Left Behind The Lines, Russian Troops Became Partisans.

by Daniel Russ on November 7, 2011

Russian Partisan Fighters


The first six months of Barbarossa was the single most successful modern combat campaign. The Wehrmacht took over three million prisoners and had staged the largest invasion and the largest human event, period. They advanced into an area that was half the size of all Europe in just that time. As they progressed, they surrounded Russian Army corps and took everyone prisoner. The problem was that we are talking about a vast area. The geography of Western Russia varied from forests to mountains to open windy steppes. If a handful of people survived Isandlwana where just 1300 soldiers were overrun, it’s easy to see how tens and even hundreds of thousands of Russian soldiers could survive an envelopment on their own turf, where every hiding place and every nook and cranny the knew intimately.



Many of the Russian units were ragtag, many had surrendered but were left behind in the confusion of thousands standing in line in rain and snow and dark of night. Some just slipped away into the woods and waited. Many of these units were well armed and carried the PPSh-41 that could load the same ammunition used in the German MP-40, the 7.62mm X 25mm. For the moment, bullets were everywhere. The Russians that were left behind the German advance eventually organized and began committing sabotage along German supply routes. They cut telegraph lines and bombed storage depots housing food and medical supplies and robbed caches of weapons when found.


Russian Partisan Fighters Hanged By SS


Stalin of course was the most paranoid of leaders, willing to commit genocide to stop one bullet from taking his own life. He had already decimated the Russian officer corps once. In fact decimation is the wrong word because he killed or jailed far more than 10% of them. Stalin, like Hitler, felt that surrendering was treason and therefore most repatriated prisoners were shot just for being caught. It has been said that Stalin did not deserve the dedication his troops had for his country. That said, over 100,000 Russian soldiers left behind the German lines organized themselves and began systematic sabotage. Most of them hid in the Pripet Marshes, also known as the Pinsk Marshes, a long stretch of over 38,000 square miles of boggy wetlands from Brest, Belarus to Kiev.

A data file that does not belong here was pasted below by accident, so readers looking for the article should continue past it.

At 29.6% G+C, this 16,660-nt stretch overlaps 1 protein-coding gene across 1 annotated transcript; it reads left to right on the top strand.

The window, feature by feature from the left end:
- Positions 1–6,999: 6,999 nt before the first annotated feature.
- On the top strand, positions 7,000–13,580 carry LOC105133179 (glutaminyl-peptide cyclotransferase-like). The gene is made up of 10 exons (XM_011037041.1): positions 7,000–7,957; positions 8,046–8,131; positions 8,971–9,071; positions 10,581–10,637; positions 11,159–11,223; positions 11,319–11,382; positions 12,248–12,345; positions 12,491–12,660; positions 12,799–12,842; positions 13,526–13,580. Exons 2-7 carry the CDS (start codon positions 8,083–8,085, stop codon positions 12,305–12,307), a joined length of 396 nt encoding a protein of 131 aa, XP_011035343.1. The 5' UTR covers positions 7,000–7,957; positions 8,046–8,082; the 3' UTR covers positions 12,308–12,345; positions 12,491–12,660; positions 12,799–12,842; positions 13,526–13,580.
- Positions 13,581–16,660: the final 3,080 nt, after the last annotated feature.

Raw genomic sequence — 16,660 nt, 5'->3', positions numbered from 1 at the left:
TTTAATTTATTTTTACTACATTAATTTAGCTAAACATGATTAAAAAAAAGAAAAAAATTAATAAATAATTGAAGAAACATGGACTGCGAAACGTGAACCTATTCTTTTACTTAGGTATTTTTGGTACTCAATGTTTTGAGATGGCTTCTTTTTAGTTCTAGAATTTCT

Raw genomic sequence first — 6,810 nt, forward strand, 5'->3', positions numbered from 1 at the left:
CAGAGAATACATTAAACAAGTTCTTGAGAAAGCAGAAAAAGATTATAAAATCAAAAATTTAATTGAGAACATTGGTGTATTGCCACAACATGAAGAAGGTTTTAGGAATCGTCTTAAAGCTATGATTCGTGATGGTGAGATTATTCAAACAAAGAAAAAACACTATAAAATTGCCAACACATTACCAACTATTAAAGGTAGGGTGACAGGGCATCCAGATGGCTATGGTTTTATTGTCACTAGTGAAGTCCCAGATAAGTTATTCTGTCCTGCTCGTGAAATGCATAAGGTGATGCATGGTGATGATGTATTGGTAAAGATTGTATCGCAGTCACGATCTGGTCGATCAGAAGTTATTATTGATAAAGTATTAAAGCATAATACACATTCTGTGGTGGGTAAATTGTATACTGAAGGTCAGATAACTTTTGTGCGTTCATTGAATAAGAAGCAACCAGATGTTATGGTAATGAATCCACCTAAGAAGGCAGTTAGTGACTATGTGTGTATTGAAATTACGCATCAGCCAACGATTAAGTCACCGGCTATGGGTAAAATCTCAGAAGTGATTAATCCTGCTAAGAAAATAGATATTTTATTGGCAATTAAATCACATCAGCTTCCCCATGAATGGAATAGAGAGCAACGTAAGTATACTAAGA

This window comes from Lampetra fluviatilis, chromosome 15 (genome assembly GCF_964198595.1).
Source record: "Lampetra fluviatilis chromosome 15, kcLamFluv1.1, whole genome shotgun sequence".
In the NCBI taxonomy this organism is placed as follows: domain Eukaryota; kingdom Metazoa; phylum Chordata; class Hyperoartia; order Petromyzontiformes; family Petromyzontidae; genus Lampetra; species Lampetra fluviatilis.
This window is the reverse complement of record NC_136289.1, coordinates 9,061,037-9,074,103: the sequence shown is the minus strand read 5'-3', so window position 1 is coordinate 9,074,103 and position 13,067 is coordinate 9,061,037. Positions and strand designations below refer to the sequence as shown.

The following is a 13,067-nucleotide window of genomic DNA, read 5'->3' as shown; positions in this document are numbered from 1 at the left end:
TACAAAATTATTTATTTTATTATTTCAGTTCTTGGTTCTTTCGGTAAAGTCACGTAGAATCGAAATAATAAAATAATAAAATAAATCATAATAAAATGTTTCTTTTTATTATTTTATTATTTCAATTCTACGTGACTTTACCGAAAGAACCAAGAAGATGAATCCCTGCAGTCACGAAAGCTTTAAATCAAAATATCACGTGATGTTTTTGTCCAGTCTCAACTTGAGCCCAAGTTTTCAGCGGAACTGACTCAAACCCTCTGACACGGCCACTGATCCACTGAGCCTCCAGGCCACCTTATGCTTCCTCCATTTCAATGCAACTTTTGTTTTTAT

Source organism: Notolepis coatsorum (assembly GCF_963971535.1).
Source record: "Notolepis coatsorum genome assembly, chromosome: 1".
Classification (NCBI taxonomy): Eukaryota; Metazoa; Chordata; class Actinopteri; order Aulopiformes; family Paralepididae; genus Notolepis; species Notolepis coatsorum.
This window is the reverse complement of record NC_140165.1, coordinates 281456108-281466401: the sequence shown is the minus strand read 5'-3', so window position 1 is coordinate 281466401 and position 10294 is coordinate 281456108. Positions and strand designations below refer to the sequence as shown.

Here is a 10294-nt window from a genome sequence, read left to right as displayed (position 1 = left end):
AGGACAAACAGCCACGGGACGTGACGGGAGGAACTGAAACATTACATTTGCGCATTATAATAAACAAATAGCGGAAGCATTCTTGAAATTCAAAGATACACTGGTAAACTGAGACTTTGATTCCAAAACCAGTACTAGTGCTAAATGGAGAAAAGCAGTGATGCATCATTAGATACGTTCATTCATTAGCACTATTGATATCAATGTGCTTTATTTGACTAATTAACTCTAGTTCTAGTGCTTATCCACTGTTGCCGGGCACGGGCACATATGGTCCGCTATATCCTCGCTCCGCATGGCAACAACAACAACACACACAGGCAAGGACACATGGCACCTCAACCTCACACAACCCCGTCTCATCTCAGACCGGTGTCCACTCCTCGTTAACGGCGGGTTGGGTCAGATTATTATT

Konrad Meyer was supposed to lead Hitler’s effort to drain the swamps and deny the partisans refuge. It was killed at the last moment for fear that drying out the swamps would create more dusty conditions which were already spoliating the advance. Stalin was paranoid about the partisans but agreed to set up a command post in the west behind German lines and coordinate with the Russian Politburo. The Partisan Command counted 142,000 Russian partisans working behind the German front. In the Summer of 1943, these forces staged 2,500 attacks on German rail lines. The disruption sent the Germans into a panic and they made the same predictable mistakes. They went into towns and villages near the sabotage and they shot people in public squares and created thousands more partisans as a result. The Germans were also running low on manpower and a guard and patrol force this big would mean at least 25 special divisions and specialized commando battalions.



The Russians had a lot of help from Polish Partisans. Of course the Russians made no qualms about invading Poland and killing them, or ignoring their pleas for help during the Warsaw uprising, yet the Poles fought shoulder to shoulder with them nonetheless. The Russians claimed that partisans killed 300,000 Germans. That would mean a large partisan corps with no artillery or air force or armor stopped 12 Wehrmacht divisions around the Ukraine and Belarus? This is probably an exaggeration. Nonetheless, a late train can mean death to a regiment that is out of ammo or water. This time though, Russia made hay with the partisans and had 2,000 detachments, trained for urban and rural sabotage at work. It must have been hell for the order obsessed German planners. Some Russians were recognized for the role they played behind the lines and given state medals. In general, the role saboteurs played rarely gets headlines.


Russian Partisan Fighters


The Ukrainians and the Belorussians who first supported the Nazis turned against them because of their mindless pitiless cruelty. It never occurred to them that if they brutalized people, their friends and neighbors and countrymen would dedicate themselves to revenge. Their fecklessness bit them in the butt.



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